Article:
News of yet another elaborate non-league sponsorship deal gets TMN’s resident Premiership fan bemoaning the commercialism of football at every level – and a glance at the United States and Japan provides a chilling vision of things to come: the Tokyo Yakult Swallows are not a joke – they are a probiotic way of life…
In today’s commercial world, “buzz words” occupy a position of some dominance. Many of us out there work in jobs that demand little more than a mental grasp of the full “lexicon of buzz” and an instinct of when to deploy it best. If the TMN outlaws were in any way connected with the real world then the staple from this most shameful of etymological groups would be “farce” and “absurdity”: we crave them like the Hoff does vodka or Chuck Norris does faces to roundhouse into oblivion.
When dredging the depths of football’s nether regions (which is often just as unpleasant as it sounds), it is these two words that guide us. If it can’t be described as “farcical” or “absurd”, it doesn’t even get the time of day. One thing that we have pondered in these terms throughout this scintillating pre-season is the seemingly never-ending encroachment of corporate names into our beautiful game.
The situation could become a desperate one. Certainly we do not want to end up in a situation like they have in Yankeeland where corporate sponsorship, particularly of stadiums, has gone to a level that seems to TMN to be frankly silly. The LA Lakers play at the Great Western Forum, for the love of God. For a number of years the Houston Astros baseball team played at the retrospectively hilariously named Enron Field. This was swiftly changed to the just as ludicrous Minute Maid Park after the unpleasant revelations pertaining to a certain financial giant with more dodgy accounting than a Ken Bates CVA.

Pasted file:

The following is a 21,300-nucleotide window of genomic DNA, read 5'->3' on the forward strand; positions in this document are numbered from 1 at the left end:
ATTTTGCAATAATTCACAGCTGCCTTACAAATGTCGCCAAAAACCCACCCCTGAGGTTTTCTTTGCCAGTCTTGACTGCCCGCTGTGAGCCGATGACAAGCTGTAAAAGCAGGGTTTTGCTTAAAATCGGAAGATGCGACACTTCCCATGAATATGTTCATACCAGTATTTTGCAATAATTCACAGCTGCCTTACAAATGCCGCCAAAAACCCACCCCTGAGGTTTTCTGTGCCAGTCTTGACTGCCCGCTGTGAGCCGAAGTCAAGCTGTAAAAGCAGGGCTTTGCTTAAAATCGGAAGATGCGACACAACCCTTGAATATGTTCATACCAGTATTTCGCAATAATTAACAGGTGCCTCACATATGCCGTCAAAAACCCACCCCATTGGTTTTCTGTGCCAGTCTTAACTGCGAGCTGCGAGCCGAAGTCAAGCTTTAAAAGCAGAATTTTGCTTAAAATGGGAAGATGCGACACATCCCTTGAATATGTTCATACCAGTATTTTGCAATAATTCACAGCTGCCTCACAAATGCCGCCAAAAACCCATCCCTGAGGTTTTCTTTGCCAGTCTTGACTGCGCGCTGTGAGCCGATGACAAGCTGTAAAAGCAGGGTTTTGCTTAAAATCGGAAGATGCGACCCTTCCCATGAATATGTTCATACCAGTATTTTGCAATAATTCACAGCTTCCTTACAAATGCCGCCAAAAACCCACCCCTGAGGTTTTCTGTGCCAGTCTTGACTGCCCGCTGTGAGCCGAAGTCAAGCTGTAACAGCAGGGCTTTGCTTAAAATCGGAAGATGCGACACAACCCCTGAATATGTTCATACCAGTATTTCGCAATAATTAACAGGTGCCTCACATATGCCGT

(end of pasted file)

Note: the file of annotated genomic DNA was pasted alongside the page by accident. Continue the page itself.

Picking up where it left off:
Nor do we want to follow in the footsteps of Japan’s Nippon Professional Baseball League where teams are all named after corporations, including the bamboozling Tokyo Yakult Swallows…that’s right, YAKULT! Apart from wondering if Yakult is in fact a porn star with a reputation for gorging on the product of a messy facial money shot, TMN was left to speculate how, in the name of all that is holy, do people get behind a team named after a yoghurt? Even if that yoghurt does admittedly harness the power of friendly bacteria. Where do their supporters come from? Is probiotic digestion enhancement something which promotes fearsome brand loyalty? Do the lovers of Yakult (both the team and product) come to blows with the Danone Dragons (alright this one’s made up) each year in the always hotly anticipated yoghurt derby? TMN doesn’t know…indeed TMN doesn’t care one bit, except that here in Britain the game we so love is going down the same road as these minor pastimes.